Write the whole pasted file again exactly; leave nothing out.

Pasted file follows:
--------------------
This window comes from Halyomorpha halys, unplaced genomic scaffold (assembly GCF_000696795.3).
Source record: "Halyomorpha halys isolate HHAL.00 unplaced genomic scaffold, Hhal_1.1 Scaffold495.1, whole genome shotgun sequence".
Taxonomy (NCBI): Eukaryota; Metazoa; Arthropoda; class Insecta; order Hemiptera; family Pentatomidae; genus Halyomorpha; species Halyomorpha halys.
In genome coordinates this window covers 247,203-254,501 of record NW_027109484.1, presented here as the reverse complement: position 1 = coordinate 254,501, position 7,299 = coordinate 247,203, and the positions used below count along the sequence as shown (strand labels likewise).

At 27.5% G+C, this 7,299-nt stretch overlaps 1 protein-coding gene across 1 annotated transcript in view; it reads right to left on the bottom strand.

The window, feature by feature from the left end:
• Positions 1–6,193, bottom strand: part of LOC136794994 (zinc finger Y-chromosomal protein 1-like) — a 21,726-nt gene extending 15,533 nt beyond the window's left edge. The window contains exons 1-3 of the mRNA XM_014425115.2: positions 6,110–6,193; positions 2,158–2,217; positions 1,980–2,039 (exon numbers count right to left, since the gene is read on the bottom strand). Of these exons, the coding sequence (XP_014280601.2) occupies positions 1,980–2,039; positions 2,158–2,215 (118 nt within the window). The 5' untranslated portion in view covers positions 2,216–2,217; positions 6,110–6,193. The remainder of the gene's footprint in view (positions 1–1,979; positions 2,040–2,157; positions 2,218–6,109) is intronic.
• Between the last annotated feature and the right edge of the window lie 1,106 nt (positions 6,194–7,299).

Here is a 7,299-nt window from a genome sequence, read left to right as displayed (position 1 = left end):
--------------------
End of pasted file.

This window comes from Halyomorpha halys, unplaced genomic scaffold (assembly GCF_000696795.3).
Source record: "Halyomorpha halys isolate HHAL.00 unplaced genomic scaffold, Hhal_1.1 Scaffold495.1, whole genome shotgun sequence".
Taxonomy (NCBI): Eukaryota; Metazoa; Arthropoda; class Insecta; order Hemiptera; family Pentatomidae; genus Halyomorpha; species Halyomorpha halys.
In genome coordinates this window covers 247,203-254,501 of record NW_027109484.1, presented here as the reverse complement: position 1 = coordinate 254,501, position 7,299 = coordinate 247,203, and the positions used below count along the sequence as shown (strand labels likewise).

At 27.5% G+C, this 7,299-nt stretch overlaps 1 protein-coding gene across 1 annotated transcript in view; it reads right to left on the bottom strand.

The window, feature by feature from the left end:
• Positions 1–6,193, bottom strand: part of LOC136794994 (zinc finger Y-chromosomal protein 1-like) — a 21,726-nt gene extending 15,533 nt beyond the window's left edge. The window contains exons 1-3 of the mRNA XM_014425115.2: positions 6,110–6,193; positions 2,158–2,217; positions 1,980–2,039 (exon numbers count right to left, since the gene is read on the bottom strand). Of these exons, the coding sequence (XP_014280601.2) occupies positions 1,980–2,039; positions 2,158–2,215 (118 nt within the window). The 5' untranslated portion in view covers positions 2,216–2,217; positions 6,110–6,193. The remainder of the gene's footprint in view (positions 1–1,979; positions 2,040–2,157; positions 2,218–6,109) is intronic.
• Between the last annotated feature and the right edge of the window lie 1,106 nt (positions 6,194–7,299).

Here is a 7,299-nt window from a genome sequence, read left to right as displayed (position 1 = left end):